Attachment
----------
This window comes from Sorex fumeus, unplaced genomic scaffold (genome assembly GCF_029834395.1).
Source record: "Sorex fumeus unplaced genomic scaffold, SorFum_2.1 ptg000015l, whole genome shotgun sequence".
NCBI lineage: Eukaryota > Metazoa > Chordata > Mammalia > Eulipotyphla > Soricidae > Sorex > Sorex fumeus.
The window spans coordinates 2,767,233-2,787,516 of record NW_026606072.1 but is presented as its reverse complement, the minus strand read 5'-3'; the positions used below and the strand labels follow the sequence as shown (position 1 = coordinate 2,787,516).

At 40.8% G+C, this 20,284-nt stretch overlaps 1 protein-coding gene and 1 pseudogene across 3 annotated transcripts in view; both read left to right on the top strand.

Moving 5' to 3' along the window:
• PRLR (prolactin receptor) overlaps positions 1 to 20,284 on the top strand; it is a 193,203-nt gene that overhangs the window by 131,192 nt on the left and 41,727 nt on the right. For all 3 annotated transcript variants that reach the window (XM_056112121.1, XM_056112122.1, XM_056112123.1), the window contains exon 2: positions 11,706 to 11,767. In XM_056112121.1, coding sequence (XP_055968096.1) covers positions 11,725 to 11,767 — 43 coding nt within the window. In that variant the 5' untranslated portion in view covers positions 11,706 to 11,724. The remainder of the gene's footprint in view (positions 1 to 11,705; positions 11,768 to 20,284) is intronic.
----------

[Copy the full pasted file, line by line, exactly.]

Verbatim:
This window comes from Sorex fumeus, unplaced genomic scaffold (genome assembly GCF_029834395.1).
Source record: "Sorex fumeus unplaced genomic scaffold, SorFum_2.1 ptg000015l, whole genome shotgun sequence".
NCBI lineage: Eukaryota > Metazoa > Chordata > Mammalia > Eulipotyphla > Soricidae > Sorex > Sorex fumeus.
The window spans coordinates 2,767,233-2,787,516 of record NW_026606072.1 but is presented as its reverse complement, the minus strand read 5'-3'; the positions used below and the strand labels follow the sequence as shown (position 1 = coordinate 2,787,516).

At 40.8% G+C, this 20,284-nt stretch overlaps 1 protein-coding gene and 1 pseudogene across 3 annotated transcripts in view; both read left to right on the top strand.

Moving 5' to 3' along the window:
• PRLR (prolactin receptor) overlaps positions 1 to 20,284 on the top strand; it is a 193,203-nt gene that overhangs the window by 131,192 nt on the left and 41,727 nt on the right. For all 3 annotated transcript variants that reach the window (XM_056112121.1, XM_056112122.1, XM_056112123.1), the window contains exon 2: positions 11,706 to 11,767. In XM_056112121.1, coding sequence (XP_055968096.1) covers positions 11,725 to 11,767 — 43 coding nt within the window. In that variant the 5' untranslated portion in view covers positions 11,706 to 11,724. The remainder of the gene's footprint in view (positions 1 to 11,705; positions 11,768 to 20,284) is intronic.